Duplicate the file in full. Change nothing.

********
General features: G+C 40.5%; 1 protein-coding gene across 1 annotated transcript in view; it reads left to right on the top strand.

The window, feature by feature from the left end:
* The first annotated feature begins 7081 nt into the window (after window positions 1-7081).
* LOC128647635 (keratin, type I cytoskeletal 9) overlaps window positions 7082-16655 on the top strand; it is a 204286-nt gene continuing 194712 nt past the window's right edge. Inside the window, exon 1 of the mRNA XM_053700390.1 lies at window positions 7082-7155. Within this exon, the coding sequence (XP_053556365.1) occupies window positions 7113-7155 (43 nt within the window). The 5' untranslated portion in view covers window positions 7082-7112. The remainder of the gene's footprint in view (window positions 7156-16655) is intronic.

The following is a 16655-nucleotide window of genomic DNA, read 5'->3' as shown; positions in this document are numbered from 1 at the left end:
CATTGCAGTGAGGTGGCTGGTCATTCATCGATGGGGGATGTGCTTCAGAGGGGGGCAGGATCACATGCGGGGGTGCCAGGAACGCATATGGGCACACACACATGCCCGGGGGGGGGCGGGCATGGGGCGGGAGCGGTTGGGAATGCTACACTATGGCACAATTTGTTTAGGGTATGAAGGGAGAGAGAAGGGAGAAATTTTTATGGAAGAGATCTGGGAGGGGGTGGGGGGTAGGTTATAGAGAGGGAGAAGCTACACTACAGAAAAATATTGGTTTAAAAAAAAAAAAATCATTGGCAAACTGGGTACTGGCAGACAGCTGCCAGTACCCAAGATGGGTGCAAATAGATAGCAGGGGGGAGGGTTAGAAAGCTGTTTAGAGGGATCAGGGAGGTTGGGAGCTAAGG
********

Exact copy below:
General features: G+C 40.5%; 1 protein-coding gene across 1 annotated transcript in view; it reads left to right on the top strand.

The window, feature by feature from the left end:
* The first annotated feature begins 7081 nt into the window (after window positions 1-7081).
* LOC128647635 (keratin, type I cytoskeletal 9) overlaps window positions 7082-16655 on the top strand; it is a 204286-nt gene continuing 194712 nt past the window's right edge. Inside the window, exon 1 of the mRNA XM_053700390.1 lies at window positions 7082-7155. Within this exon, the coding sequence (XP_053556365.1) occupies window positions 7113-7155 (43 nt within the window). The 5' untranslated portion in view covers window positions 7082-7112. The remainder of the gene's footprint in view (window positions 7156-16655) is intronic.

The following is a 16655-nucleotide window of genomic DNA, read 5'->3' as shown; positions in this document are numbered from 1 at the left end:
CATTGCAGTGAGGTGGCTGGTCATTCATCGATGGGGGATGTGCTTCAGAGGGGGGCAGGATCACATGCGGGGGTGCCAGGAACGCATATGGGCACACACACATGCCCGGGGGGGGGCGGGCATGGGGCGGGAGCGGTTGGGAATGCTACACTATGGCACAATTTGTTTAGGGTATGAAGGGAGAGAGAAGGGAGAAATTTTTATGGAAGAGATCTGGGAGGGGGTGGGGGGTAGGTTATAGAGAGGGAGAAGCTACACTACAGAAAAATATTGGTTTAAAAAAAAAAAAATCATTGGCAAACTGGGTACTGGCAGACAGCTGCCAGTACCCAAGATGGGTGCAAATAGATAGCAGGGGGGAGGGTTAGAAAGCTGTTTAGAGGGATCAGGGAGGTTGGGAGCTAAGG